Stephen J. Schueler, M.D.

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Still's Disease Anatomy

To better understand juvenile rheumatoid arthritis, it helps to understand the anatomy of a joint.

A joint is a union between two bones. The joint allows the ends of the bones to move against one another. The surface of the bones inside a joint are covered by a slippery lining, called cartilage, which is slightly softer than bone. The cartilage is lubricated by a thick, slippery fluid, called synovial fluid. The joint capsule forms a wall around the joint by attaching to the bone above and below the joint. Ligaments prevent the bones from coming apart and tendons allow the muscles to move the bones that make up the joint.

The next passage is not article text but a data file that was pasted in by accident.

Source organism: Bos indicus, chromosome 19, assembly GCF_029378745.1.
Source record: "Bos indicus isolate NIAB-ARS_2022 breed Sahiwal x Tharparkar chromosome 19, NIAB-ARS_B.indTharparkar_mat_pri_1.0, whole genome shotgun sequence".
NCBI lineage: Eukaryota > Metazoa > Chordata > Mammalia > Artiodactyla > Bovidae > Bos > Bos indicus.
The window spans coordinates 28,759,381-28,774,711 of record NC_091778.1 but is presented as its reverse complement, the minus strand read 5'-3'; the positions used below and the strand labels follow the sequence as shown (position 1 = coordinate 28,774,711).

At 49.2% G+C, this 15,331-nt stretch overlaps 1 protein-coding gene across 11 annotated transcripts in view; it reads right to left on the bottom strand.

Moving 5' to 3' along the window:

Last Updated: Nov 5, 2008 References
Authors: Stephen J. Schueler, MD; John H. Beckett, MD; D. Scott Gettings, MD
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PubMed Still's Disease References
  1. Garnett WR. GI effects of OTC analgesics: implications for product selection. J Am Pharm Assoc (Wash). 1996 Sep;NS36(9):565-72. [8824076]
  2. Schnitzer TJ. Non-NSAID pharmacologic treatment options for the management of chronic pain. Am J Med. 1998 Jul 27;105(1B):45S-52S. [9715834]
  3. Soeken KL, Miller SA, Ernst E. Herbal medicines for the treatment of rheumatoid arthritis: a systematic review. Rheumatology (Oxford). 2003 May;42(5):652-9. [1270954]
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